The Court also denied Boule’s First Amendment claim, holding that since the Court had never affirmatively applied Bivens to a First Amendment claim, the claim “presents a new Bivens context.” In addition, even though Boule alleged a factual similarity to the Davis v. Passman case, the Court determined this was insufficient to justify extending Bivens to Boule’s claim.
Surveillance Implications of Immunizing Border Patrol Agents from Bivens Suits
The Supreme Court’s decision to immunize Border Patrol agents in Egbert v. Boule is alarming. The decision is concerning not only because it further guts Bivens suits—shrinking plaintiffs’ opportunities for remedies for violations of their constitutional rights. But it also grants Border Patrol agents immunity from liability for any unconstitutional acts they commit “under color” of their “federal authority.” The categorical exemption of Border Patrol agents from Bivens liability erodes any remaining hope that Bivens suits may be brought against CBP and ICE agent for unconstitutional surveillance.
The Egbert v. Boule decision follows the Supreme Court’s 2020 decision Hernandez v. Mesa, where the Court had declined to extend Bivens to facts involving a Border Patrol agent fatally shooting a noncitizen across the U.S. border. As the Court described, “[t]he shooting quickly became an international incident” between the United States and Mexico. Because the shooting related to “foreign affairs and national security” and had an “extraterritorial aspect,” the Court declined to extend Bivens. The similarities between Egbert v. Boule and Hernandez are limited. Boule is a U.S. citizen, and the altercation between Boule and Egbert did not occur across the border—only near it. Nonetheless, it was enough that Boule’s lawsuit was “against a Border Patrol agent” for it to “present national security concerns that foreclose Bivens relief.”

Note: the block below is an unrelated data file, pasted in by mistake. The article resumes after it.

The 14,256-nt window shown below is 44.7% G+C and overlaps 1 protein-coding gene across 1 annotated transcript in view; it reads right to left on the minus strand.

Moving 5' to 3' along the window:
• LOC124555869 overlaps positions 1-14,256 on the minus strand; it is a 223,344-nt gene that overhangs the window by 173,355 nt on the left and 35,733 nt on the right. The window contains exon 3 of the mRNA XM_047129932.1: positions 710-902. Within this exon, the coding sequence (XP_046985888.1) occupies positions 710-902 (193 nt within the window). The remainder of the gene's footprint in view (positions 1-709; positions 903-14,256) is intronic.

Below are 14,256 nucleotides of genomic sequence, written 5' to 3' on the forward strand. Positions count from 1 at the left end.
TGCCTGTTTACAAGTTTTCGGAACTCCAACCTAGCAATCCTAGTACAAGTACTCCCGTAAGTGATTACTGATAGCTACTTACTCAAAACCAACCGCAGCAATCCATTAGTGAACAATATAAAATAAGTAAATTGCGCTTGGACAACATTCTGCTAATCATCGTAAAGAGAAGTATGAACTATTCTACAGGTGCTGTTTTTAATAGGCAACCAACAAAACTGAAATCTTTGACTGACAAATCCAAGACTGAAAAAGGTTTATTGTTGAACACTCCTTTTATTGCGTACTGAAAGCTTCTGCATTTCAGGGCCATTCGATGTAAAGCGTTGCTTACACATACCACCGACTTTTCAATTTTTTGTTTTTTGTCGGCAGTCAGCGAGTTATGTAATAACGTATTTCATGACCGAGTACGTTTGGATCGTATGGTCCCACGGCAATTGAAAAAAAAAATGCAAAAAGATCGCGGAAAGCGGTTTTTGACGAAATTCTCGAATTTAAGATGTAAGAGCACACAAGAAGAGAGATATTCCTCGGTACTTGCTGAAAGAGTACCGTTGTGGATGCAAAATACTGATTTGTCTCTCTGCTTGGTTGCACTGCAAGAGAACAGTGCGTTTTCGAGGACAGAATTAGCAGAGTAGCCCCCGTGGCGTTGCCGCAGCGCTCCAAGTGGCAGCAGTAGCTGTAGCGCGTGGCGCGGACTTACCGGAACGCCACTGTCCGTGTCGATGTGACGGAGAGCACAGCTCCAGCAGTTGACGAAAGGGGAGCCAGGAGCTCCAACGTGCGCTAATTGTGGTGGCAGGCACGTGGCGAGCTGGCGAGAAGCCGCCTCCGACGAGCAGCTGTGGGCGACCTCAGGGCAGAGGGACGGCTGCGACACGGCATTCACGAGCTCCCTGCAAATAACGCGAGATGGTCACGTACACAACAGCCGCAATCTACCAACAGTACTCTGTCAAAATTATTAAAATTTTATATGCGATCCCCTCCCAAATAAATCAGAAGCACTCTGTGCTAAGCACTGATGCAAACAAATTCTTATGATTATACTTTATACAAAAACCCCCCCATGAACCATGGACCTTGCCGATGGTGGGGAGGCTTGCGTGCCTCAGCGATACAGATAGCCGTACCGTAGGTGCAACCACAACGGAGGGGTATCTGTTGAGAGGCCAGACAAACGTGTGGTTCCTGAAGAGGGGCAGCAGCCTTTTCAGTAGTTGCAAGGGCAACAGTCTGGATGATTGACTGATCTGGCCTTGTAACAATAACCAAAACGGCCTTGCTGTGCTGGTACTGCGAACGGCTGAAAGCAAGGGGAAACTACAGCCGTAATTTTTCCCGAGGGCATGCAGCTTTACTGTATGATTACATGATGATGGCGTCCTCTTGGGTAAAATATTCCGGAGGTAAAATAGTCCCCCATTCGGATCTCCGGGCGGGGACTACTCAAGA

It is already concerning that Supreme Court precedent in Ziglar and Hernandez encourages law enforcement agent immunity in cases involving noncitizens and immigrants—and under facts that can be characterized as matters of “national security.” It is similarly already troubling that some circuit courts are applying Ziglar to restrict Bivens claims in surveillance contexts. But Egbert goes a step further—exempting an entire category of law enforcement agents from liability for constitutional violations, seemingly regardless of where they may commit a constitutional violation or in what context they may commit that violation.